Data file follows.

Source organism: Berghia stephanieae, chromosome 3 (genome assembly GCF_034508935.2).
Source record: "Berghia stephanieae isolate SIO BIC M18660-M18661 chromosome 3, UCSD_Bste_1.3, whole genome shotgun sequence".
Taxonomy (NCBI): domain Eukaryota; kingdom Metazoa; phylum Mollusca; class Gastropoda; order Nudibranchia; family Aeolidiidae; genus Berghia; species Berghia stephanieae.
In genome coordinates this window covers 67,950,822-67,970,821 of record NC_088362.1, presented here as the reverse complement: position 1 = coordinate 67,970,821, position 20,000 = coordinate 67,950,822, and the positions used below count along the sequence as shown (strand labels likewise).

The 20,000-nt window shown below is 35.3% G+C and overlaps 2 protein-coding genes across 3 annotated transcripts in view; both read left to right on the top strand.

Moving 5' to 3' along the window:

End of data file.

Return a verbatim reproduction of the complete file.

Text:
Source organism: Berghia stephanieae, chromosome 3 (genome assembly GCF_034508935.2).
Source record: "Berghia stephanieae isolate SIO BIC M18660-M18661 chromosome 3, UCSD_Bste_1.3, whole genome shotgun sequence".
Taxonomy (NCBI): domain Eukaryota; kingdom Metazoa; phylum Mollusca; class Gastropoda; order Nudibranchia; family Aeolidiidae; genus Berghia; species Berghia stephanieae.
In genome coordinates this window covers 67,950,822-67,970,821 of record NC_088362.1, presented here as the reverse complement: position 1 = coordinate 67,970,821, position 20,000 = coordinate 67,950,822, and the positions used below count along the sequence as shown (strand labels likewise).

The 20,000-nt window shown below is 35.3% G+C and overlaps 2 protein-coding genes across 3 annotated transcripts in view; both read left to right on the top strand.

Moving 5' to 3' along the window: